6/60. Acute loss of the small bowel in a school-age boy. Difficult choices: to sustain life or to stop treatment?

    A 9-year-old boy lost almost all his small bowel after an acute volvulus due to a congenital, but previously unsuspected malrotation. survival using total parenteral nutrition is possible in these cases, but the medical burden is heavy. Small intestinal transplantation was performed for the first time in the netherlands in 2001 and this patient was treated 3 years earlier. The results of bowel transplantation are not as good as in kidney or liver transplantation. A method of Ethical Case Deliberation helped to elucidate the importance of each contribution in the discussion and provided space and a broad basis for decision-making. The parents refused to allow parenteral nutrition to be started because of the bad prospects for quality of life in the future and the medical team, after thorough deliberation with specialists throughout the country, and consultation of the literature, agreed. CONCLUSION: Despite the many different opinions, the parents felt accepted in their refusal of treatment for their son and the team accepted the decision. ( info)

7/60. Small bowel obstruction caused by congenital mesocolic hernia: case report.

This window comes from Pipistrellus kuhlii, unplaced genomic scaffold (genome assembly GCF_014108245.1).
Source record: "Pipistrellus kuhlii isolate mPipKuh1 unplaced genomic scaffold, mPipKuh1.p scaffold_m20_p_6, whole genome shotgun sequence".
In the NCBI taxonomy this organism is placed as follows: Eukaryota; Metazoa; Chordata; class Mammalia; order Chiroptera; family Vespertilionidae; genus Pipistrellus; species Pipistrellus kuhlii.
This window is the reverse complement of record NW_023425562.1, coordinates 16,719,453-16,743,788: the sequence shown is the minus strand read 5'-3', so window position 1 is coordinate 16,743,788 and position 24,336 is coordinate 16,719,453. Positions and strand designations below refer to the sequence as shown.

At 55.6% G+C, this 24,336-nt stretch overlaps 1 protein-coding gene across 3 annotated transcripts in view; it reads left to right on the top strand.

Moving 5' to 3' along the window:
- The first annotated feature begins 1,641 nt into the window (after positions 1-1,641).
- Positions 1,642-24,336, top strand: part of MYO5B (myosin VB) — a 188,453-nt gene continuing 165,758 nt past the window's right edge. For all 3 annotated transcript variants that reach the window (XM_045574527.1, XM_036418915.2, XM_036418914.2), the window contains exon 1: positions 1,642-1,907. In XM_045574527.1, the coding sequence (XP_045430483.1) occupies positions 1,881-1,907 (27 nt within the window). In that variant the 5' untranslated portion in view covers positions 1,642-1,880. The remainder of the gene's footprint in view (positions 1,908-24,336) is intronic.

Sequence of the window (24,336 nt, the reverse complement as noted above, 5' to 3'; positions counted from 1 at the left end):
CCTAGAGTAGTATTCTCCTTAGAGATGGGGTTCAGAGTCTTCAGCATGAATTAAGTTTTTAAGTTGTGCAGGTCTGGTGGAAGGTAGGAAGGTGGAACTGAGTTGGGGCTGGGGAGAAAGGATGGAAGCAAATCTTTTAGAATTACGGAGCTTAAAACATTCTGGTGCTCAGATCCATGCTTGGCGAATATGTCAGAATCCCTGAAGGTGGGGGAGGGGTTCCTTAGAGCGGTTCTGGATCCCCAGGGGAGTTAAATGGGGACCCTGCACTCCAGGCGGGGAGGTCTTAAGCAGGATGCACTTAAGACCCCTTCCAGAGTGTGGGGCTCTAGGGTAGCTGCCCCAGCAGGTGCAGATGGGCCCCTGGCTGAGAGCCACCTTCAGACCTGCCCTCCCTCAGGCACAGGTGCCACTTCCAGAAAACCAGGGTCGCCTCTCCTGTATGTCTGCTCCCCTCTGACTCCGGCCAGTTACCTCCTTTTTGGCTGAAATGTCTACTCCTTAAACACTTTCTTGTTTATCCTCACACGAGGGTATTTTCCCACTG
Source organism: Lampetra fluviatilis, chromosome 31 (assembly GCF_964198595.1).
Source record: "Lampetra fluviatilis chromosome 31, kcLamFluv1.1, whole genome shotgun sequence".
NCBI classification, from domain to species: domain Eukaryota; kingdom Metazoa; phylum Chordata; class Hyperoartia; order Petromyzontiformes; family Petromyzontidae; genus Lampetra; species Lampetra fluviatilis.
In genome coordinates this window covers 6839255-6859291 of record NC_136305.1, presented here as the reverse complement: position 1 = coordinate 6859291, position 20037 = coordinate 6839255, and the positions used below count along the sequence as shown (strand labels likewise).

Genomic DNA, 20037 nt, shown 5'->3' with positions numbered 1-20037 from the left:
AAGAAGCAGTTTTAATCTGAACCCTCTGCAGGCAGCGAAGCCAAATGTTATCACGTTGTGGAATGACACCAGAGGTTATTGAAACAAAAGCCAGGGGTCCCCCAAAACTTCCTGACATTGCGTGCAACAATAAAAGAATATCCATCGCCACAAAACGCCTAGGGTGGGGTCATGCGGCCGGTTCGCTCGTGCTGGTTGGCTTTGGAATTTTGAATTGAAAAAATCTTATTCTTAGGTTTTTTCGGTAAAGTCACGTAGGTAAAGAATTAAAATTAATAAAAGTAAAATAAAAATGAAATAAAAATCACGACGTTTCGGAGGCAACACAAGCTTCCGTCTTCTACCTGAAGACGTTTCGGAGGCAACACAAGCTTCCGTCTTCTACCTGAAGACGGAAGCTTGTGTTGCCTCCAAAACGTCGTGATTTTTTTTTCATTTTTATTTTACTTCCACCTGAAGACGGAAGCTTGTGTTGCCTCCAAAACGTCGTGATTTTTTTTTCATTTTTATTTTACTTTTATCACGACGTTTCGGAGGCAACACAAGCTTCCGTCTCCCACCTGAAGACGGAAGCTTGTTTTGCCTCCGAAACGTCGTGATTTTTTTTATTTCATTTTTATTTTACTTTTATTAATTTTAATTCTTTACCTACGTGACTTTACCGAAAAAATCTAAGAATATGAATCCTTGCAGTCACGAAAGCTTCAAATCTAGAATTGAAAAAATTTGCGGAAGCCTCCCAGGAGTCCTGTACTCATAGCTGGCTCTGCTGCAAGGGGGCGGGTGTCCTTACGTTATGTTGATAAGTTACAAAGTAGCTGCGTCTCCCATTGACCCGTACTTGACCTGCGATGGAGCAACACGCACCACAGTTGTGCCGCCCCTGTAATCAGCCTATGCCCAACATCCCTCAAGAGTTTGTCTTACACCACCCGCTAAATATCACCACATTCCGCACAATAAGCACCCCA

Transmesocolic hernias are extremely rare. Their exact incidence is still unknown. A strangulated hernia through a mesocolic opening is a rare operative finding. Preoperative diagnosis still is difficult in spite of imaging techniques currently available. This is the case of a 4-month-old boy with transmesocolic internal hernia and coincident intestinal malrotation and volvulus of small bowel. ( info)

8/60. Extreme short bowel syndrome in a full-term neonate--a case report.

    Massive small bowel resection often leads to long-term parenteral nutrition. The authors present a term-born, 3-day-old boy with midgut volvulus in whom only 17 cm of small bowel was left after resection. This patient was weaned from parenteral nutrition after 7 months. Temporary parenteral nutrition-associated cholestasis was treated with ursodeoxycholic acid. ( info)

9/60. Massive gastrointestinal bleeding in infants with ascariasis.

    Although infestation with ascaris lumbricoides causes various intestinal complications, massive gastrointestinal bleeding is rare. The authors report on 2 infants who presented with massive hematemesis. In the first patient, a gastroduodenoscopy was performed. Roundworms were found adhering to an oozing duodenal ulcer. Duodenal perforation occurred after extraction of the parasites. The second case was hematemesis together with peritonitis. Exploration found volvulus and a gangrenous segment of the distal ileum. Both infants previously passed roundworms with their stool. The authors conclude that the intestinal ascariasis can be a cause of massive gastrointestinal bleeding, especially in temperate and tropical countries. ( info)

10/60. emphysema of the abdominal wall obscuring postcesarean volvulus. A case report.

    BACKGROUND: emphysema of the abdominal wall occurs after infection with gas-forming organisms or when intraabdominal gas has a mechanical pathway to the retroperitoneum. CASE: emphysema of the abdominal wall associated with volvulus developed after cesarean delivery. CONCLUSION: Postcesarean abdominal pathology may be associated with emphysema of the abdominal wall. ( info)